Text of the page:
To find out how, simply e-mail  boutique@sambhali-trust.org 

Shopping with Sambhali Trust means shopping ethically, honestly and sustainingly.

And there's no better feeling than that!








Friday, April 29, 2016

Our Colorful Centres!

"The purpose of art is washing the dust of daily life off of our souls" 
- Pablo Picasso

At Sambhali Trust, we know how important an inspiring work environment is, and we want all of our students to be able to learn in a positive and colorful space. 

So for the past few weeks, we have been working very hard at decorating the walls of our centres.

Here's some of the art that our students and volunteers have created so far!

Sambhali Laadli Empowerment Centre

The students and volunteers, Anita and Morgan, worked together to paint this beautiful tree with "leafs" of their hand prints. 
The painting brings more life to the otherwise dark walls and reminds the girls about the community that they are apart of at Sambhali.





They also painted artwork of women doing different professions, such as a nurse, lawyer and tennis player to name a few!
This is a constant reminder that with education, you can accomplish anything you set your mind to!

Brothers for Sisters Empowerment Centre

Here, our students and volunteers painted the walls with quotes from an inspirational girl that we all know and love - Malala Yousafzai!
She is an inspiration to our students!
 What better way to remember the importance of education than to allow the students to read her words as they study.



Jodhpur Empowerment Centre

On a recent Workshop Wednesday, the students at JEC made Dream Collages. They cut pictures and inspirational words from newspapers and then glued them to paper.
Our students dreams varied with everything from owning their own home, travelling the world, being a doctor, having a family, and winning Miss India!
No matter what their dream was, big or small, we encouraged them that by continuing their education and working hard they can and will accomplish these dreams!
We decorated the walls of the center with these dreams in order to keep that inspiration to study hard. 







To learn more about Sambhali Trust, check our our Facebook page - https://www.facebook.com/SambhaliTrust/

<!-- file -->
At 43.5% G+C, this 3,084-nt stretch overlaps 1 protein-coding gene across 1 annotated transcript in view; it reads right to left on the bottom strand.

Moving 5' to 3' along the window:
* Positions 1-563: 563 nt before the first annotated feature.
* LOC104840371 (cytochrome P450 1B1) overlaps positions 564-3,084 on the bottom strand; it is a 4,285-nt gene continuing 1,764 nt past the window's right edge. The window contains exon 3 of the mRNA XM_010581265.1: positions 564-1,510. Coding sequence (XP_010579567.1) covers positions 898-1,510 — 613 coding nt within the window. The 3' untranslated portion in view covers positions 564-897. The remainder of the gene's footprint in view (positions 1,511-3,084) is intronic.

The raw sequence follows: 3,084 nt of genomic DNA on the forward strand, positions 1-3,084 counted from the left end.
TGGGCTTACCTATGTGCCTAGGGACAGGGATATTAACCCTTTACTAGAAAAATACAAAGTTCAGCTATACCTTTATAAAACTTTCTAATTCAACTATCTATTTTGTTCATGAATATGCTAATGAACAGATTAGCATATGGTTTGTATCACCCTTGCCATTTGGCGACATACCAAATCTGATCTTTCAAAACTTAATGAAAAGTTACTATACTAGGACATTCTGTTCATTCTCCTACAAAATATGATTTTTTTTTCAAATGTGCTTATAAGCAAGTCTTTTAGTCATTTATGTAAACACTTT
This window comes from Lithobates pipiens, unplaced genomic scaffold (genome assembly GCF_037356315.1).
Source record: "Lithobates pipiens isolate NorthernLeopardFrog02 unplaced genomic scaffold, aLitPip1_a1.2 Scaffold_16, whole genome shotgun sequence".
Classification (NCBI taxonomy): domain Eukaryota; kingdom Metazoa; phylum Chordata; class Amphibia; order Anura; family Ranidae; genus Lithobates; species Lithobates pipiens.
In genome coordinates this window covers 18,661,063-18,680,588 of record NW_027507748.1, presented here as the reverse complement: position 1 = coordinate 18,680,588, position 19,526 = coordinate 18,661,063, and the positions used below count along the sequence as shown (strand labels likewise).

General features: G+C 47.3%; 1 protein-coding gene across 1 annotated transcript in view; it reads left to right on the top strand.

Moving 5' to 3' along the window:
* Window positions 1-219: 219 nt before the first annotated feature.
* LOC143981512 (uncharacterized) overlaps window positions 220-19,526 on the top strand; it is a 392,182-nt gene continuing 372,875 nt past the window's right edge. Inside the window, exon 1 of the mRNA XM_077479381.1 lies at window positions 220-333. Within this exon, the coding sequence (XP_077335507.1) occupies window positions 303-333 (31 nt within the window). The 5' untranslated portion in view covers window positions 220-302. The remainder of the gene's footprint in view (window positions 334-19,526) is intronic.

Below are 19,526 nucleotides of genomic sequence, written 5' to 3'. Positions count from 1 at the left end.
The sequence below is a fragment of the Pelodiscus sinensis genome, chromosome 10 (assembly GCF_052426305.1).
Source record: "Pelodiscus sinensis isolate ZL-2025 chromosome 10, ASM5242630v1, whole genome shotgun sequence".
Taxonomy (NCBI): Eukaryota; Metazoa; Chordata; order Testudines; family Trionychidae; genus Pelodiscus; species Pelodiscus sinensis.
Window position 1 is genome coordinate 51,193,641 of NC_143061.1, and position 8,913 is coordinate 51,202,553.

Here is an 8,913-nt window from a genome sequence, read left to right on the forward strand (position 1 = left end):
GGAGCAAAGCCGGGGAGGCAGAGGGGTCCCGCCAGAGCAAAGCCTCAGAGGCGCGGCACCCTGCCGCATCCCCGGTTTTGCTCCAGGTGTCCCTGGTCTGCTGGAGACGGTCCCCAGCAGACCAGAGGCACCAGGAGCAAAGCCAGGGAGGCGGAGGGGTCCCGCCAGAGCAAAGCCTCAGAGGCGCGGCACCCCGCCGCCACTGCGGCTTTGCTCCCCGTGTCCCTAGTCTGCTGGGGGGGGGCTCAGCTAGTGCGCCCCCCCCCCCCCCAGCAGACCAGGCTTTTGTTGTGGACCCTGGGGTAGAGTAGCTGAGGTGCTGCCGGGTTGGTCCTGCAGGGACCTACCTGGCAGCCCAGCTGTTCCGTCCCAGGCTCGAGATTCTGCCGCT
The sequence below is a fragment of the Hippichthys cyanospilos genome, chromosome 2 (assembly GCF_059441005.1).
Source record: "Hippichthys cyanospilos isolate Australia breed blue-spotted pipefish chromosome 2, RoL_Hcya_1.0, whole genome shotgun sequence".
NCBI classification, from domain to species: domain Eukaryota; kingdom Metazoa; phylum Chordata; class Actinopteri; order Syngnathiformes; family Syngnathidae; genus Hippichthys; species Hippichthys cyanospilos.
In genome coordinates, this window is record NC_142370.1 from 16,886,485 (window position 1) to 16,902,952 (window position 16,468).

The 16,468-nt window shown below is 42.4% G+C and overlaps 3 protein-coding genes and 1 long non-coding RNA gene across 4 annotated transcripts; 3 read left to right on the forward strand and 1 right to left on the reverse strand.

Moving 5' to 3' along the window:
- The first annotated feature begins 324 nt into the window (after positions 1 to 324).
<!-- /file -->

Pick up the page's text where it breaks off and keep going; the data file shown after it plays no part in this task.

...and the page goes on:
Wednesday, April 20, 2016

Wednesday Workshop with Tamu Bakery!



On Wednesdays We Workshop!


Usually, the volunteers coordinate different interactive workshops for our students to participate in every Wednesday. These workshops range in subjects; from yoga classes to PowerPoint presentations about the importance of learning English to lessons on global warming.

However this past Wednesday, we were fortunate enough to welcome women's rights activist, Yana Spencer, to Sambhali Trust to bake with our students while discussing human rights, gender based violence and human trafficking. 

Yana operates a donation-based, charity bakeshop in Sri Lanka called Tamu Bakery. All the proceeds received from her baking go to fund the empowerment workshops that she puts on for women around the world. 

Yana told us that when discussing gender issues that oppress women, it helps to incorporate baking because, 
"Nobody can say no to cookies!"

Yana visited four of our empowerment centers - Sisters for Sisters, Brother for Sisters, Laadli and Shakti - where she taught our students how to bake a healthy and nutritious cookie with ingredients that are accessible to them. After sampling the cookies during class, each student was also sent home with some raw dough so that they could bake the cookie at home and share it with their families.



Yana inspired our girls to stand up for their rights and to fight for their dreams! She encouraged them to continue pursuing their education because it is their right as a human being! And she told them how powerful women can be when they stand together! 



Thank- you Yana! 

For more information, check out www.tamubakery.org